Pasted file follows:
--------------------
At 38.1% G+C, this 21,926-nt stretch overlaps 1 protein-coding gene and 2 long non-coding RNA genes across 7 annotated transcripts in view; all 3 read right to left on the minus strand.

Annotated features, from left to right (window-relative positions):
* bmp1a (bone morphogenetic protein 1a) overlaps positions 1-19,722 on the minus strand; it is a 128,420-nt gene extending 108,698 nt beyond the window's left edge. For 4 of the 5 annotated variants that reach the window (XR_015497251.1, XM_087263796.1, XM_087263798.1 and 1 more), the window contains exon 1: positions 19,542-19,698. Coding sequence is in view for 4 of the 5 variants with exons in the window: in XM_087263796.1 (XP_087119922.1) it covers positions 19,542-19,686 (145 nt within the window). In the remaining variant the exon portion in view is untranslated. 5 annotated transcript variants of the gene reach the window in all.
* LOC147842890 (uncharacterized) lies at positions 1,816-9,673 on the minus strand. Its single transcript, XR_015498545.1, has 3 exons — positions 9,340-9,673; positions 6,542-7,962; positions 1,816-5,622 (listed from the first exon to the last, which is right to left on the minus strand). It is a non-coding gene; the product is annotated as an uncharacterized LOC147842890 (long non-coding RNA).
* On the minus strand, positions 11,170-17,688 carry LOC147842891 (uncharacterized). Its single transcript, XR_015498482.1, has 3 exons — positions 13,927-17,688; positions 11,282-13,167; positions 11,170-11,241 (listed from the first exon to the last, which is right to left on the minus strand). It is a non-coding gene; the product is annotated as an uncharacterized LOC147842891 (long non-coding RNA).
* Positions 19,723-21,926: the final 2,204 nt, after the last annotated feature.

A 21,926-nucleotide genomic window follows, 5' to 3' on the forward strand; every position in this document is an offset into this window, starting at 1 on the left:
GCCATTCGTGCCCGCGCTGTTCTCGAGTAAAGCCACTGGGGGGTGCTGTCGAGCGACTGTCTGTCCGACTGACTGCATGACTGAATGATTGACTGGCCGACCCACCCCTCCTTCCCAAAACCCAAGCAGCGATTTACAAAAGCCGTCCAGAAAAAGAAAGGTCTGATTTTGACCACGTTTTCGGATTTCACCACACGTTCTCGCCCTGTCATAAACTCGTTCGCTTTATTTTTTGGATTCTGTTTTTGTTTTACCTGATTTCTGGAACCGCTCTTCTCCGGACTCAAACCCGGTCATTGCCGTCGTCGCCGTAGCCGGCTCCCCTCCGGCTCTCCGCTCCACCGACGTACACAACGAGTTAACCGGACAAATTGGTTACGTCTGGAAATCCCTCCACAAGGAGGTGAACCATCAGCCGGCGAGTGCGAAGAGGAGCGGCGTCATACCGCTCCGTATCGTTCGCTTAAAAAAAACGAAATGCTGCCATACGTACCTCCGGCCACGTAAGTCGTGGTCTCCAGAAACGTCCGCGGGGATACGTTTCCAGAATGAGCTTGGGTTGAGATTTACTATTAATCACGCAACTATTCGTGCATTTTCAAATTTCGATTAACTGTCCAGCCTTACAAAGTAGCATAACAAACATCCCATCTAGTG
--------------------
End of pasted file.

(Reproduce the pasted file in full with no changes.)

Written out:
At 38.1% G+C, this 21,926-nt stretch overlaps 1 protein-coding gene and 2 long non-coding RNA genes across 7 annotated transcripts in view; all 3 read right to left on the minus strand.

Annotated features, from left to right (window-relative positions):
* bmp1a (bone morphogenetic protein 1a) overlaps positions 1-19,722 on the minus strand; it is a 128,420-nt gene extending 108,698 nt beyond the window's left edge. For 4 of the 5 annotated variants that reach the window (XR_015497251.1, XM_087263796.1, XM_087263798.1 and 1 more), the window contains exon 1: positions 19,542-19,698. Coding sequence is in view for 4 of the 5 variants with exons in the window: in XM_087263796.1 (XP_087119922.1) it covers positions 19,542-19,686 (145 nt within the window). In the remaining variant the exon portion in view is untranslated. 5 annotated transcript variants of the gene reach the window in all.
* LOC147842890 (uncharacterized) lies at positions 1,816-9,673 on the minus strand. Its single transcript, XR_015498545.1, has 3 exons — positions 9,340-9,673; positions 6,542-7,962; positions 1,816-5,622 (listed from the first exon to the last, which is right to left on the minus strand). It is a non-coding gene; the product is annotated as an uncharacterized LOC147842890 (long non-coding RNA).
* On the minus strand, positions 11,170-17,688 carry LOC147842891 (uncharacterized). Its single transcript, XR_015498482.1, has 3 exons — positions 13,927-17,688; positions 11,282-13,167; positions 11,170-11,241 (listed from the first exon to the last, which is right to left on the minus strand). It is a non-coding gene; the product is annotated as an uncharacterized LOC147842891 (long non-coding RNA).
* Positions 19,723-21,926: the final 2,204 nt, after the last annotated feature.

A 21,926-nucleotide genomic window follows, 5' to 3' on the forward strand; every position in this document is an offset into this window, starting at 1 on the left:
GCCATTCGTGCCCGCGCTGTTCTCGAGTAAAGCCACTGGGGGGTGCTGTCGAGCGACTGTCTGTCCGACTGACTGCATGACTGAATGATTGACTGGCCGACCCACCCCTCCTTCCCAAAACCCAAGCAGCGATTTACAAAAGCCGTCCAGAAAAAGAAAGGTCTGATTTTGACCACGTTTTCGGATTTCACCACACGTTCTCGCCCTGTCATAAACTCGTTCGCTTTATTTTTTGGATTCTGTTTTTGTTTTACCTGATTTCTGGAACCGCTCTTCTCCGGACTCAAACCCGGTCATTGCCGTCGTCGCCGTAGCCGGCTCCCCTCCGGCTCTCCGCTCCACCGACGTACACAACGAGTTAACCGGACAAATTGGTTACGTCTGGAAATCCCTCCACAAGGAGGTGAACCATCAGCCGGCGAGTGCGAAGAGGAGCGGCGTCATACCGCTCCGTATCGTTCGCTTAAAAAAAACGAAATGCTGCCATACGTACCTCCGGCCACGTAAGTCGTGGTCTCCAGAAACGTCCGCGGGGATACGTTTCCAGAATGAGCTTGGGTTGAGATTTACTATTAATCACGCAACTATTCGTGCATTTTCAAATTTCGATTAACTGTCCAGCCTTACAAAGTAGCATAACAAACATCCCATCTAGTG